Preparation for Graduate and Professional Study

Graduate Study and College Teaching

The academic qualification for most positions in college teaching is possession of the master’s or doctor’s degree. Teacher certification is not required. The doctorate often is also the avenue to a career in research, education, or industry as well as to various executive responsibilities in management.

Usually the master’s degree requires at least one year of full-time study beyond the bachelor’s degree. The doctorate requires at least three additional years. Graduate study presupposes fundamental preparation in a special field as well as supplementary skills in foreign or computer language or statistics that should be acquired in the undergraduate program.

Students contemplating graduate study should become familiar with conventional procedures, the comparative merits of various institutions, and the availability of financial assistance. Faculties and graduate schools tend to have particular strengths in special fields, with corresponding prestige for their graduates. Fellowships, assistantships, and other types of appointments often are available to students who require financial assistance. Information is available at the University or public library, on the Internet, in graduate school bulletins, the annual Directory of Graduate Programs published by the Educational Testing Service, and the annual Peterson’s Guide to Graduate and Professional Programs. Early in senior year, students should contact selected graduate schools to obtain applications for admission, financial aid, and other information. Most graduate schools now have online applications.

Early and sustained consultation with John Carroll faculty will be most helpful in planning graduate study. Faculty may assist in submitting applications for admission to graduate study or graduate appointments. Credentials commonly must be submitted in the late fall and early spring, and selections are usually announced in mid-spring.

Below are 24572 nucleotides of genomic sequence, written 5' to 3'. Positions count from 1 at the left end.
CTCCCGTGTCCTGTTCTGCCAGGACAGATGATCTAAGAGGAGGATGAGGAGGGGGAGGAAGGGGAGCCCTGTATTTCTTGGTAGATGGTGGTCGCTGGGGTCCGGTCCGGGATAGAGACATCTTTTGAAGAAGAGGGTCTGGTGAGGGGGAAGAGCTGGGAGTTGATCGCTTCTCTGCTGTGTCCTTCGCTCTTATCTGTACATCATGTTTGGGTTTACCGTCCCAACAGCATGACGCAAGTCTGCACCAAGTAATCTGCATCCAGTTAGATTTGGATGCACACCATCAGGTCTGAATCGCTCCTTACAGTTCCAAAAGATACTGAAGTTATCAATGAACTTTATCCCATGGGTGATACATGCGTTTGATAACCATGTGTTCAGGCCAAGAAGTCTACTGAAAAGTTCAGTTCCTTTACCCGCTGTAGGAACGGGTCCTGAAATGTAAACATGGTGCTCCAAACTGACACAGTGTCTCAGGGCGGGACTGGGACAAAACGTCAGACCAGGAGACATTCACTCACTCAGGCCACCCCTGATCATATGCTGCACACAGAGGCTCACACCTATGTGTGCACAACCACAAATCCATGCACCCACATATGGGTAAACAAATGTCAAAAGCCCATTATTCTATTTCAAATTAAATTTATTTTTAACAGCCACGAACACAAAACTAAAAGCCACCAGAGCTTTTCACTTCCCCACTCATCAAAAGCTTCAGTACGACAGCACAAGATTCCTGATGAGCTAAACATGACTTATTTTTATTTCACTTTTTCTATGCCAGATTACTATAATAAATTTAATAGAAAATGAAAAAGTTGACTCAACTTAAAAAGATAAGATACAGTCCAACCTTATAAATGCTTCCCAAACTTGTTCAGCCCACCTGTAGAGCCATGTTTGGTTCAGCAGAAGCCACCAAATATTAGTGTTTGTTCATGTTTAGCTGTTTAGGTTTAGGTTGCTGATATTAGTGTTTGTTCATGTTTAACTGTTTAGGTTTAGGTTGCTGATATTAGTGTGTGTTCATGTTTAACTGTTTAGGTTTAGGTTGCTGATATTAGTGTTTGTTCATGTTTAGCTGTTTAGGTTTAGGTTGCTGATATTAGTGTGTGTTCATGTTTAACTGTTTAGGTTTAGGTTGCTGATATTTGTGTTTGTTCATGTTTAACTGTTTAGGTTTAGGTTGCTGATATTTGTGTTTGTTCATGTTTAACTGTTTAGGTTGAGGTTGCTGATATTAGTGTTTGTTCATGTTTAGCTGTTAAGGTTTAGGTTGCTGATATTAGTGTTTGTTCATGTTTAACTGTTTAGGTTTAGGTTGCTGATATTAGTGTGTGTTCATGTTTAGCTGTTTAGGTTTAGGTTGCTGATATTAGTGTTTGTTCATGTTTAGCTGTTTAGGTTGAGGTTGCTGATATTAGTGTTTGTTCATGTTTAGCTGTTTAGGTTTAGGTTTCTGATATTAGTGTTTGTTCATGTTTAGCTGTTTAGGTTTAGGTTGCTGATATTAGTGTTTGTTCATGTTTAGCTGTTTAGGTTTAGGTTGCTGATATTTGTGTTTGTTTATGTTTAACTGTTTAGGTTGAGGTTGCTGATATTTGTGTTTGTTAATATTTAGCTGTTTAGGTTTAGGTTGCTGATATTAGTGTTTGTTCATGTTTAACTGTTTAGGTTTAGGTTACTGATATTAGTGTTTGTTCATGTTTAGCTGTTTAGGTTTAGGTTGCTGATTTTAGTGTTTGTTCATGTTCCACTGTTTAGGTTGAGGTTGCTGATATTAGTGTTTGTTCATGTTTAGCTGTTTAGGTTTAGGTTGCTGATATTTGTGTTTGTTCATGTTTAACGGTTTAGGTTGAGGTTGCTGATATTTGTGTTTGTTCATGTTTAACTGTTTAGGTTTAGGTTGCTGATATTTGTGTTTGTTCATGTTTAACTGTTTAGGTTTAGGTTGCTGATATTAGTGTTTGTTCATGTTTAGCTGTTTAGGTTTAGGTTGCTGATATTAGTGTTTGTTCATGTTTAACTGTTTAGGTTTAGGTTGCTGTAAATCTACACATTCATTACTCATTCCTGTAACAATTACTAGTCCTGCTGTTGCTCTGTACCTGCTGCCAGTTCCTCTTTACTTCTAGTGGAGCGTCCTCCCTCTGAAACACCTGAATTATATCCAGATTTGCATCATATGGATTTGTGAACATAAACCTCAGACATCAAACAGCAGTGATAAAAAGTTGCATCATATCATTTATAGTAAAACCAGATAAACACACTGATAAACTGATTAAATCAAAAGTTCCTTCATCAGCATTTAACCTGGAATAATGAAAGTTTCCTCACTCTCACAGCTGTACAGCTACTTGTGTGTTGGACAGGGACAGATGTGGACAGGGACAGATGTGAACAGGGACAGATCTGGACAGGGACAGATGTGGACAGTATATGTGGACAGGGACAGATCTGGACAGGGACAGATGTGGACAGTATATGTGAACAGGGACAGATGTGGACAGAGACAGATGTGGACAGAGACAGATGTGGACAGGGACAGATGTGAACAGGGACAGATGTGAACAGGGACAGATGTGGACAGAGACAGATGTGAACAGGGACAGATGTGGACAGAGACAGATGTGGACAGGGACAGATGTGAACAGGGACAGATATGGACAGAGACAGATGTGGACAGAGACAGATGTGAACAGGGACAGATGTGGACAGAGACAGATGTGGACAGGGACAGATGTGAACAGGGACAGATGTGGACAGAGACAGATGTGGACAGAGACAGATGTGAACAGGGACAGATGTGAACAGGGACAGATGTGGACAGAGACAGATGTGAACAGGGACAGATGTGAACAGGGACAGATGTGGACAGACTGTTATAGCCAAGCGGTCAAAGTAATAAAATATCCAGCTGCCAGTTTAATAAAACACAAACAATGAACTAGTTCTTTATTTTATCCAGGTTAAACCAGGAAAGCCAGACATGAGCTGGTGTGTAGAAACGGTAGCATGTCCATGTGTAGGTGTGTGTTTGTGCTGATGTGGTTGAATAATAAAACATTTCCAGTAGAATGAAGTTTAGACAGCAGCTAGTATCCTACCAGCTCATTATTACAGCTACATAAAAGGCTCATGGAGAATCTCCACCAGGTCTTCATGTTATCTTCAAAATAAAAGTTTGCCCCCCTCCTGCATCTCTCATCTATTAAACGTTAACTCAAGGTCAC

Undergraduate preparation generally requires a full major in the chosen field. Quality of achievement as evidenced by grades is an important index to probable success in graduate study. Undergraduate transcripts are required and examined by the graduate school for both admission and appointments. Another common expectation is good performance on an examination, which should be taken as early in the senior year as necessary to submit test scores by the date designated by each graduate school. Students must determine whether a particular graduate school requires the Graduate Record Examination General (Aptitude) Test or Subject (Advanced) Test or both. Other tests such as the GMAT or the Miller Analogies Test may also be required. Information about testing dates and locations may be obtained at this website: http://sites.jcu.edu/graduatestudies/pages/future-students/apply/requirements/.

Students must take the initiative in seeking advice and obtaining application forms, meeting requirements, and enlisting recommendations. The dean and the faculty of the major department, however, are ready to assist in any reasonable way to provide endorsements warranted by the student’s ability and achievement.